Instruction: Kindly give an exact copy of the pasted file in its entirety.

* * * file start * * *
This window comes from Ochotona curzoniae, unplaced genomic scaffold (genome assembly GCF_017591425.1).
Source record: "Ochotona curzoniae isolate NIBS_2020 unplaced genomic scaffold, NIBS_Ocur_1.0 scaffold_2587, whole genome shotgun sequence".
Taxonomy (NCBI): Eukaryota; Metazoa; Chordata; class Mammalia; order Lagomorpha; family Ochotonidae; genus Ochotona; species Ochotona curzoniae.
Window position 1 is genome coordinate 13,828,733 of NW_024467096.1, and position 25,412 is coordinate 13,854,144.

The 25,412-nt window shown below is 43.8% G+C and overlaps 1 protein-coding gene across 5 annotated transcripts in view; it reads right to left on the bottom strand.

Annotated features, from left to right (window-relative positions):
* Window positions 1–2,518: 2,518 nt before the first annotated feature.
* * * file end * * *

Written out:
This window comes from Ochotona curzoniae, unplaced genomic scaffold (genome assembly GCF_017591425.1).
Source record: "Ochotona curzoniae isolate NIBS_2020 unplaced genomic scaffold, NIBS_Ocur_1.0 scaffold_2587, whole genome shotgun sequence".
Taxonomy (NCBI): Eukaryota; Metazoa; Chordata; class Mammalia; order Lagomorpha; family Ochotonidae; genus Ochotona; species Ochotona curzoniae.
Window position 1 is genome coordinate 13,828,733 of NW_024467096.1, and position 25,412 is coordinate 13,854,144.

The 25,412-nt window shown below is 43.8% G+C and overlaps 1 protein-coding gene across 5 annotated transcripts in view; it reads right to left on the bottom strand.

Annotated features, from left to right (window-relative positions):
* Window positions 1–2,518: 2,518 nt before the first annotated feature.